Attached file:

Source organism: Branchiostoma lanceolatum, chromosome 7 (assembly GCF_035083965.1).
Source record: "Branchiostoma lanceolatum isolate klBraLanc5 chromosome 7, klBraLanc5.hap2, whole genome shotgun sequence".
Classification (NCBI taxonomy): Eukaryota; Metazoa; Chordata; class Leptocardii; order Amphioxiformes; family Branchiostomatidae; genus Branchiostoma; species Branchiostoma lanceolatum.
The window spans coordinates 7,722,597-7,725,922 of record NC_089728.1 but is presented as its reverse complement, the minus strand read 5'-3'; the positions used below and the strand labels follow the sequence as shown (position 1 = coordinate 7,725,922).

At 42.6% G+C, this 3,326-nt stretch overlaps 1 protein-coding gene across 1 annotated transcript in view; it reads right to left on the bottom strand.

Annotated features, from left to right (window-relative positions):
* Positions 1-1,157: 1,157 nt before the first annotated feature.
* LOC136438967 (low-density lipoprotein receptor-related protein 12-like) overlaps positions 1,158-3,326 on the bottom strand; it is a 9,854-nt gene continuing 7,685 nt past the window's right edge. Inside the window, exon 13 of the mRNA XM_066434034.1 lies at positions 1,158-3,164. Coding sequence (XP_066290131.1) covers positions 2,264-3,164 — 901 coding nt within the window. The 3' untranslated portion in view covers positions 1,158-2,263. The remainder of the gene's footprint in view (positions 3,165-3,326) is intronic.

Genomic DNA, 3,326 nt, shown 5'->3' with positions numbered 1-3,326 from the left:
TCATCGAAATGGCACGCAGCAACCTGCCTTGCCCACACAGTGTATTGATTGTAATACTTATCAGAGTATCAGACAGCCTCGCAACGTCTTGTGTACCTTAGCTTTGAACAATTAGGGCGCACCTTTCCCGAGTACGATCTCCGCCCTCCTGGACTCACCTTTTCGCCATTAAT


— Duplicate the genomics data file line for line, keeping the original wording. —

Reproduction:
Source organism: Branchiostoma lanceolatum, chromosome 7 (assembly GCF_035083965.1).
Source record: "Branchiostoma lanceolatum isolate klBraLanc5 chromosome 7, klBraLanc5.hap2, whole genome shotgun sequence".
Classification (NCBI taxonomy): Eukaryota; Metazoa; Chordata; class Leptocardii; order Amphioxiformes; family Branchiostomatidae; genus Branchiostoma; species Branchiostoma lanceolatum.
The window spans coordinates 7,722,597-7,725,922 of record NC_089728.1 but is presented as its reverse complement, the minus strand read 5'-3'; the positions used below and the strand labels follow the sequence as shown (position 1 = coordinate 7,725,922).

At 42.6% G+C, this 3,326-nt stretch overlaps 1 protein-coding gene across 1 annotated transcript in view; it reads right to left on the bottom strand.

Annotated features, from left to right (window-relative positions):
* Positions 1-1,157: 1,157 nt before the first annotated feature.
* LOC136438967 (low-density lipoprotein receptor-related protein 12-like) overlaps positions 1,158-3,326 on the bottom strand; it is a 9,854-nt gene continuing 7,685 nt past the window's right edge. Inside the window, exon 13 of the mRNA XM_066434034.1 lies at positions 1,158-3,164. Coding sequence (XP_066290131.1) covers positions 2,264-3,164 — 901 coding nt within the window. The 3' untranslated portion in view covers positions 1,158-2,263. The remainder of the gene's footprint in view (positions 3,165-3,326) is intronic.

Genomic DNA, 3,326 nt, shown 5'->3' with positions numbered 1-3,326 from the left:
TCATCGAAATGGCACGCAGCAACCTGCCTTGCCCACACAGTGTATTGATTGTAATACTTATCAGAGTATCAGACAGCCTCGCAACGTCTTGTGTACCTTAGCTTTGAACAATTAGGGCGCACCTTTCCCGAGTACGATCTCCGCCCTCCTGGACTCACCTTTTCGCCATTAAT